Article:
A new translation of Plato's four-part dialogue that eulogizes the genius of his mentor Socrates. Plato's account of Socrates' trial and death in 399 BC represents a significant moment in Western literature as well as a watershed in the life of ancient Athens. In these four dialogues, Plato develops the Socratic belief in responsibility for one's self and shows Socrates- condemned to suicide by his fellow Athenians-living and dying under his own philosophy. In Euthyphro, Socrates debates goodness outside the courthouse; Apology sees him in court, rebutting all charges of impiety; in Crito, he refuses an entreaty to escape from prison; and in Phaedo, Socrates faces his impending death with calmness and a skillful discussion of immortality.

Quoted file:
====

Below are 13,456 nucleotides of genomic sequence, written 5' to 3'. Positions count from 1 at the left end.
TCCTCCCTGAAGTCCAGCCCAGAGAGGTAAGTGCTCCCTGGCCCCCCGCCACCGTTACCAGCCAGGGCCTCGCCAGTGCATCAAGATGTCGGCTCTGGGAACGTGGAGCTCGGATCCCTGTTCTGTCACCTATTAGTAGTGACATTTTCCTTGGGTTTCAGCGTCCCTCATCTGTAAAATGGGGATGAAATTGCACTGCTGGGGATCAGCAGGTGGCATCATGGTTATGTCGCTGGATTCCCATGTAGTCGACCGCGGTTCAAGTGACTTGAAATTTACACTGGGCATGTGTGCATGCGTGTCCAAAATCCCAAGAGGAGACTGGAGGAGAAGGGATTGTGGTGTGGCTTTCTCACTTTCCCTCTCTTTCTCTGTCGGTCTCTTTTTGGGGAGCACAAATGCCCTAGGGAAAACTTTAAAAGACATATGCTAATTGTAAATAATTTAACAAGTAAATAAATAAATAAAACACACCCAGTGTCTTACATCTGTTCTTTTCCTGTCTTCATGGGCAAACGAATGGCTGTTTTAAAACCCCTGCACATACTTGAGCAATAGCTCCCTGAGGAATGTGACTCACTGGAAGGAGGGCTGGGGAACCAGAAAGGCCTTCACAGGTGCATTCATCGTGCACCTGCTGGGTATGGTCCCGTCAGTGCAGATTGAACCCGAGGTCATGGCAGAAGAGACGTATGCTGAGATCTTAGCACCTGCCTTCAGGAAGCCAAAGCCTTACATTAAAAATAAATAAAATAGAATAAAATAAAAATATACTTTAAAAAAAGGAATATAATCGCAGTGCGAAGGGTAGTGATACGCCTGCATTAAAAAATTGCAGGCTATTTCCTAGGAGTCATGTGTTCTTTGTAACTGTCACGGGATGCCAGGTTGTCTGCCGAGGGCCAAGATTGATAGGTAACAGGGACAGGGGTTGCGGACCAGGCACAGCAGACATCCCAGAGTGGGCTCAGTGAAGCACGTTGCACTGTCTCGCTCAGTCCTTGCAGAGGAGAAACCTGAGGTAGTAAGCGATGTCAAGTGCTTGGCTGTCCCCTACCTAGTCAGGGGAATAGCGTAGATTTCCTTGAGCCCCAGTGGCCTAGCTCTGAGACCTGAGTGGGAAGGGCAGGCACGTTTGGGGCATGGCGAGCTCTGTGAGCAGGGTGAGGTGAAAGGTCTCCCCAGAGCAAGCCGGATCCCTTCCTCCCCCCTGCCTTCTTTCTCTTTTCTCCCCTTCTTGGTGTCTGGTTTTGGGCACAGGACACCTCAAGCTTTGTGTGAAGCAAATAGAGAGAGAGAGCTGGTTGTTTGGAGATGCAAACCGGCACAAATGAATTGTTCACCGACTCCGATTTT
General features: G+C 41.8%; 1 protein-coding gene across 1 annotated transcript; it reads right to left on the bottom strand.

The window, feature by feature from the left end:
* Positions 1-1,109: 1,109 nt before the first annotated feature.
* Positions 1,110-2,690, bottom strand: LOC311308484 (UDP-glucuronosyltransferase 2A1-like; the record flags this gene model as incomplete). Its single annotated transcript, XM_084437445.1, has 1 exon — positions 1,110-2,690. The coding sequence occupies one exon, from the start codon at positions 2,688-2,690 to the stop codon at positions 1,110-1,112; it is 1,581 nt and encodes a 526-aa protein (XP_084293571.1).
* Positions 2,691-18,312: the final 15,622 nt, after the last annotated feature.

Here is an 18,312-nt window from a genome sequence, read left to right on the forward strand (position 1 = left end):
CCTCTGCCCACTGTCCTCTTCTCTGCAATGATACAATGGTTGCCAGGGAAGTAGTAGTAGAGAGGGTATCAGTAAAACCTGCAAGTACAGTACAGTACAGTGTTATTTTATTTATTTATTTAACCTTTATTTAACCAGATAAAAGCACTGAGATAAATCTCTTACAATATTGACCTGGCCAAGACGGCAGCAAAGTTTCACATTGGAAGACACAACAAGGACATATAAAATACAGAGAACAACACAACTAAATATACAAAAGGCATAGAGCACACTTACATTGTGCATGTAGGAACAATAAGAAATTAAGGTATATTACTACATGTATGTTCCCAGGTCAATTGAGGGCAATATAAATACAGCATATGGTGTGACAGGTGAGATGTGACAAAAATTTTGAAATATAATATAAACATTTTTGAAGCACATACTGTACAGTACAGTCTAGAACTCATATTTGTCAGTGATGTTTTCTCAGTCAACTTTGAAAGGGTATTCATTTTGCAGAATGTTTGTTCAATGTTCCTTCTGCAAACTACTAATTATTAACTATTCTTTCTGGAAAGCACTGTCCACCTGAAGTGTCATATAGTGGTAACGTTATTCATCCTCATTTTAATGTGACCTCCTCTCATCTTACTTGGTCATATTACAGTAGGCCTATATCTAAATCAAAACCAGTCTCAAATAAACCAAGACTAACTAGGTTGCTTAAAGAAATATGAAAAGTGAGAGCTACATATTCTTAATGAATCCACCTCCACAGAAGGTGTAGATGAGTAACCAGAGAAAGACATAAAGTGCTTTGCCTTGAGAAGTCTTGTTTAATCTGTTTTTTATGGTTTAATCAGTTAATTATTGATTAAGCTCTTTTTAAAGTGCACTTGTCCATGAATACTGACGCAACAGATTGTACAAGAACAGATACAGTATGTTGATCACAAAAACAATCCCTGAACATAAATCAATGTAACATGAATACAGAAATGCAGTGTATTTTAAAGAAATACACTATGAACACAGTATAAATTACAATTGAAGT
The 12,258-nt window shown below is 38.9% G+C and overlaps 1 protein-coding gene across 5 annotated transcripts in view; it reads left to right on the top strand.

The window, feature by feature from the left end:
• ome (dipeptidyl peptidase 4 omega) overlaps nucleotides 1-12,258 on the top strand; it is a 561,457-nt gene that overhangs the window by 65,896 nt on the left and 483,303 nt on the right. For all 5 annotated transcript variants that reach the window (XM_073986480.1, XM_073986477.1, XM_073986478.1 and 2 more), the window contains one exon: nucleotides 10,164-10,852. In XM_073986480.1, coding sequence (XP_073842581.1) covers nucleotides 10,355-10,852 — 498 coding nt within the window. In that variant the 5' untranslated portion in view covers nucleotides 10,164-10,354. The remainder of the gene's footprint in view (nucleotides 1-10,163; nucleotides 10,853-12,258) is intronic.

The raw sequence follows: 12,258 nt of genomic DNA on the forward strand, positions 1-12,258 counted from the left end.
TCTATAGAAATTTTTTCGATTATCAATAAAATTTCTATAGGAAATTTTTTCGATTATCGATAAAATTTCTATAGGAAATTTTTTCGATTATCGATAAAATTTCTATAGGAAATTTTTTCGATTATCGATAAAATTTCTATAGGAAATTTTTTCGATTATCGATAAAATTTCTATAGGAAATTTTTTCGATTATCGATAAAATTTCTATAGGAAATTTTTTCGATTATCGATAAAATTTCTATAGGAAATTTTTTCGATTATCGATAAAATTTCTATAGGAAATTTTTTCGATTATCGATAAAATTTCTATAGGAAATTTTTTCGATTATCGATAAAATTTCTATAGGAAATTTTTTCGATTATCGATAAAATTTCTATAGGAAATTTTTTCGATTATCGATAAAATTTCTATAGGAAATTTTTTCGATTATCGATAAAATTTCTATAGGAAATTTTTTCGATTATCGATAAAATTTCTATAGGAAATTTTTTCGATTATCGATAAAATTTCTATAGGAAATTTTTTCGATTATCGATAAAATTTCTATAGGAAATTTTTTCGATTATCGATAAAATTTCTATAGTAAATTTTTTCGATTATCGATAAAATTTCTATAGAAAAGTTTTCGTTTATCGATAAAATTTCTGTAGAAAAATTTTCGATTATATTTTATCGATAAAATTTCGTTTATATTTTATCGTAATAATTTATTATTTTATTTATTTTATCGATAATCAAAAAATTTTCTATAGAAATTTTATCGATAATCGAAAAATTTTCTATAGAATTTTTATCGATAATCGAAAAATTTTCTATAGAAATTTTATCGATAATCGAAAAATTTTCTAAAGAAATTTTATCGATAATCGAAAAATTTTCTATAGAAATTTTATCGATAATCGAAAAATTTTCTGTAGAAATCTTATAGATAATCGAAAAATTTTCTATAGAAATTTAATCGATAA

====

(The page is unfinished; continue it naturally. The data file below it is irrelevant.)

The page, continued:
History, Ancient-Civilizations, Greece,